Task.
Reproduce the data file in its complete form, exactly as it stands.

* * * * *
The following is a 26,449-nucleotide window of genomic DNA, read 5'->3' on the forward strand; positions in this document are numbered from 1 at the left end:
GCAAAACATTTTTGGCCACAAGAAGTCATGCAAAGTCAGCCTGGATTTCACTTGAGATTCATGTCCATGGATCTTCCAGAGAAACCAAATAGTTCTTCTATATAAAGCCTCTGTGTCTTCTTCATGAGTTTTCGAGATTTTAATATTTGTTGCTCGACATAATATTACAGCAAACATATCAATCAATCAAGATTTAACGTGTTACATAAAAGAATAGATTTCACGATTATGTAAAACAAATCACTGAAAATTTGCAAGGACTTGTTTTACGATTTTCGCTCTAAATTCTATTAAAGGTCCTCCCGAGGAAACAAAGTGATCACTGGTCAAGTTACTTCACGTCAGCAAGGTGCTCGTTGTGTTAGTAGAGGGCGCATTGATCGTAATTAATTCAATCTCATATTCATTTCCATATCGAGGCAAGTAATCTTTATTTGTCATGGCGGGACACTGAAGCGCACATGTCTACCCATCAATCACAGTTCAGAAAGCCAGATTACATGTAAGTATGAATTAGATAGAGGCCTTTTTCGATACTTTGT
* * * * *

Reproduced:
The following is a 26,449-nucleotide window of genomic DNA, read 5'->3' on the forward strand; positions in this document are numbered from 1 at the left end:
GCAAAACATTTTTGGCCACAAGAAGTCATGCAAAGTCAGCCTGGATTTCACTTGAGATTCATGTCCATGGATCTTCCAGAGAAACCAAATAGTTCTTCTATATAAAGCCTCTGTGTCTTCTTCATGAGTTTTCGAGATTTTAATATTTGTTGCTCGACATAATATTACAGCAAACATATCAATCAATCAAGATTTAACGTGTTACATAAAAGAATAGATTTCACGATTATGTAAAACAAATCACTGAAAATTTGCAAGGACTTGTTTTACGATTTTCGCTCTAAATTCTATTAAAGGTCCTCCCGAGGAAACAAAGTGATCACTGGTCAAGTTACTTCACGTCAGCAAGGTGCTCGTTGTGTTAGTAGAGGGCGCATTGATCGTAATTAATTCAATCTCATATTCATTTCCATATCGAGGCAAGTAATCTTTATTTGTCATGGCGGGACACTGAAGCGCACATGTCTACCCATCAATCACAGTTCAGAAAGCCAGATTACATGTAAGTATGAATTAGATAGAGGCCTTTTTCGATACTTTGT